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Author: gerdb
Time: 08/09/03 20:22 PST
This is a reply to message no. 11835 by artsijan
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Current Topic:
What Programming Language is best for Mechanical Engineers?
I don't think you should be studying C first, nor do a lot of other more learned people.

Once you learn C++, you can easily comprehend C and then use whatever you like about it.

I really don't see how anyone can benefit by learning C first. A lot of wasted time, and you need to re-learn everything over again. You simply don't have the luxury of time as C++ will take all the time you have. Its more like learning two different languages, unless you want to be a philosopher or historian about it, or you want to know several languages anyway.

I presume you are a little familiar with some other programming language, if it is your very first exposure to any programming language, I withdraw my opinion.

If you are serious enough about it, select a compiler and then start studying. Learn to use your own compiler and in the process you learn C++. There is sooooo much to learn, you don't want to change compilers later and learn all kinds of compilers as well.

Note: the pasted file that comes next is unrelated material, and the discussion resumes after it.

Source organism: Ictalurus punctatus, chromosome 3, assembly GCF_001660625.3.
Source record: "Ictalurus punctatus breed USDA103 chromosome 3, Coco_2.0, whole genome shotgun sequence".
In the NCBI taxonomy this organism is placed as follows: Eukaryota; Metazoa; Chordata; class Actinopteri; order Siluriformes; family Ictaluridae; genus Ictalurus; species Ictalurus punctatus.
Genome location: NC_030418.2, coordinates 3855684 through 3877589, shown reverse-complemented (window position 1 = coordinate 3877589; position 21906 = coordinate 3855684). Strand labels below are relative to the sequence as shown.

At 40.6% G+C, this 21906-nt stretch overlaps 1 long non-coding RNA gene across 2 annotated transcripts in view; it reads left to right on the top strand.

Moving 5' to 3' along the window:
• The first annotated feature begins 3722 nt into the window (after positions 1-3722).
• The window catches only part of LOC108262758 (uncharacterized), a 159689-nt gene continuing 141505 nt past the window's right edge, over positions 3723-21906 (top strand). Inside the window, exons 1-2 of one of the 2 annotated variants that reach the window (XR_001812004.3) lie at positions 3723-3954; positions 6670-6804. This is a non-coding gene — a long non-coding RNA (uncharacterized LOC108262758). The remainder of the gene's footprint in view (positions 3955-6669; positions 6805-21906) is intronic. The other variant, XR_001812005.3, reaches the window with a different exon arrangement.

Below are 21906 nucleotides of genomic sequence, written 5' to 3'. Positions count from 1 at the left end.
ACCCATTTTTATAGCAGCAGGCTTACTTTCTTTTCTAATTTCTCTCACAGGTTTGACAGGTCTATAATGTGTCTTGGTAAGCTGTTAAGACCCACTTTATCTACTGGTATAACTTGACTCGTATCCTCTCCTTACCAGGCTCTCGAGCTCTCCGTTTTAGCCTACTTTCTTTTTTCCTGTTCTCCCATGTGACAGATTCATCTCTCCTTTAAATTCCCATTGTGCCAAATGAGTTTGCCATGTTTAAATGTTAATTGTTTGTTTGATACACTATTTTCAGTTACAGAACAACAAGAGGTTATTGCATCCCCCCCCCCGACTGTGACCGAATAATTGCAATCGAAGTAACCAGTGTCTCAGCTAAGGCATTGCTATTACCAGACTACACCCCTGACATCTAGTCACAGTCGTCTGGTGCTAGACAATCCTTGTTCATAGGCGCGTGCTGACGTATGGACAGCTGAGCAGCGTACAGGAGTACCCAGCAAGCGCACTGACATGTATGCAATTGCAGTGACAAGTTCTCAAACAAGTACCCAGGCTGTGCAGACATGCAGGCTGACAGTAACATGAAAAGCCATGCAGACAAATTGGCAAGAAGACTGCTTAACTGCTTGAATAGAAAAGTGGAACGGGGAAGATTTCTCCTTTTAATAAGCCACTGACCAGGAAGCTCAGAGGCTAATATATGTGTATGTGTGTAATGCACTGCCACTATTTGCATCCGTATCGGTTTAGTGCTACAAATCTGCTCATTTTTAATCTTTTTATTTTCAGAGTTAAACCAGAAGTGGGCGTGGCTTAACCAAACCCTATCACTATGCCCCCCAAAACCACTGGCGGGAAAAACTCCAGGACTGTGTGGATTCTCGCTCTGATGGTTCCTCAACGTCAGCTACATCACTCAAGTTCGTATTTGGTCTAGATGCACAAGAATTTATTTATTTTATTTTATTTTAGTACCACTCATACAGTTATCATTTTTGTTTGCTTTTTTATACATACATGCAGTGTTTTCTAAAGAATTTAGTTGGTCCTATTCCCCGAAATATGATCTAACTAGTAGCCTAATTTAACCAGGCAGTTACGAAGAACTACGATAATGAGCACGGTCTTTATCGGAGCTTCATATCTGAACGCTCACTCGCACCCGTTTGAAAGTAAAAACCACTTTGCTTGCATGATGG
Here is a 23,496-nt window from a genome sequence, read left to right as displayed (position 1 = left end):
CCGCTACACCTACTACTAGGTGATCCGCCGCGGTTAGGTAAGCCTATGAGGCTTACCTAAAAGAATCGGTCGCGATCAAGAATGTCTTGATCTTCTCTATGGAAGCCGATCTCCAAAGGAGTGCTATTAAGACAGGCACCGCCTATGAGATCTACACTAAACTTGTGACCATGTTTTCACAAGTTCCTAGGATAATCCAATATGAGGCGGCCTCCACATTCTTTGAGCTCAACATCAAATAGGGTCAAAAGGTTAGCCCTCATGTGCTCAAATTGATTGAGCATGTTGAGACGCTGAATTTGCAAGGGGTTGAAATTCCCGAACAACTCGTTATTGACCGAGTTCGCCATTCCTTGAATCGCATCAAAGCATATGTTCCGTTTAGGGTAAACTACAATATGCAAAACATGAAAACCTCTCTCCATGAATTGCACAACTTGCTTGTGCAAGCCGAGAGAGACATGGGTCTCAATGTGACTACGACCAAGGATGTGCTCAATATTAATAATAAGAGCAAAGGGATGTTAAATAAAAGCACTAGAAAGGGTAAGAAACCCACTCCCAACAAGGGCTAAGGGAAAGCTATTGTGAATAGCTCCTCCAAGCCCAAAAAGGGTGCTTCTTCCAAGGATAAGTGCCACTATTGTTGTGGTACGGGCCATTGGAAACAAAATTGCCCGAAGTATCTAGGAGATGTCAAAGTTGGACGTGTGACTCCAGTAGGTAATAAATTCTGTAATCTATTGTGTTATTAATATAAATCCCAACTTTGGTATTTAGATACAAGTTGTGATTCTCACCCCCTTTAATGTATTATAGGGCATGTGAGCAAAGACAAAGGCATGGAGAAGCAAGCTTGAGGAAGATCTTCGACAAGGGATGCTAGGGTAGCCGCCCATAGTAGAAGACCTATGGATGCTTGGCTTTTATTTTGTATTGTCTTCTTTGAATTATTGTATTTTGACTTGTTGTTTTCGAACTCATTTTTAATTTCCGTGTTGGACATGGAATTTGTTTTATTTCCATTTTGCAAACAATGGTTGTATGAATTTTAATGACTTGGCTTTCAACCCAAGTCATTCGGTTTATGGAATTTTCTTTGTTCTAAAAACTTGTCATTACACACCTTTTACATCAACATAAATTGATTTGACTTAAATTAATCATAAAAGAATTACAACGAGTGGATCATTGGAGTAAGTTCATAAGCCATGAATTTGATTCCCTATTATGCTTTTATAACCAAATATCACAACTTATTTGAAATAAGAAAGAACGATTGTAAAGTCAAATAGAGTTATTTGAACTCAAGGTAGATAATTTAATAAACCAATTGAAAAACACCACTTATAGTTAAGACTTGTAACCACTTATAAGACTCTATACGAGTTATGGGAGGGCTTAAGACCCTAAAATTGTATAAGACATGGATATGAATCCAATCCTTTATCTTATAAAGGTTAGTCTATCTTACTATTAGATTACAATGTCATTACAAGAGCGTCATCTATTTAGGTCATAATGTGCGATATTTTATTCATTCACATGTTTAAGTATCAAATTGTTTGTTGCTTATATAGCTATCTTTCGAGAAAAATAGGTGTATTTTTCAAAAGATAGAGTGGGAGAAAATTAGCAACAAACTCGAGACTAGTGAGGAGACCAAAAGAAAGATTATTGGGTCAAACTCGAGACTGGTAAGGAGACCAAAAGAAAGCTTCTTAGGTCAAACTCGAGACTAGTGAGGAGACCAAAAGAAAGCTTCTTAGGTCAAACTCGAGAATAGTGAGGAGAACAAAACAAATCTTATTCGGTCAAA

The steep learning curve is also your source of programming power (awesome). C++ is heavily typed, meaning you need to be aware whether you are using an integer, decimal  or some other type of number or letter. This seems like a big pain at first, but it also means security, in that wrong values cannot be entered.

Its along those lines that you need to learn to find your own advantages, and I find this a most typical and enjoyable engineering approach. Going slow and understanding what you have learned and filing away your little achievements for later re-use, seems to me the way to go about learning this.  Unless you can enjoy it, there will be little hope, in my opinion, and as an engineer I don't think you will have much problems. Its like learning to build simple, and then more complex machinery as you go along, that will reliably work for you forever and can be re-used.

Learn all the tricks about functions, and then apply functions within classes. Keep all the programs you write (if they work) and you have an accurate reference of where you stand on "your" scale from one to ten. Take each program you write very seriously and don't rush over anything. If you cannot handle it at this time (too little time, no mental energy left), make a note on the program, and when you are forced back to this you will know what your last problem was (concerning functions or whatever).

Its an endless undertaking, and you will never reach the real 10. But it sure can be fun and rewarding.














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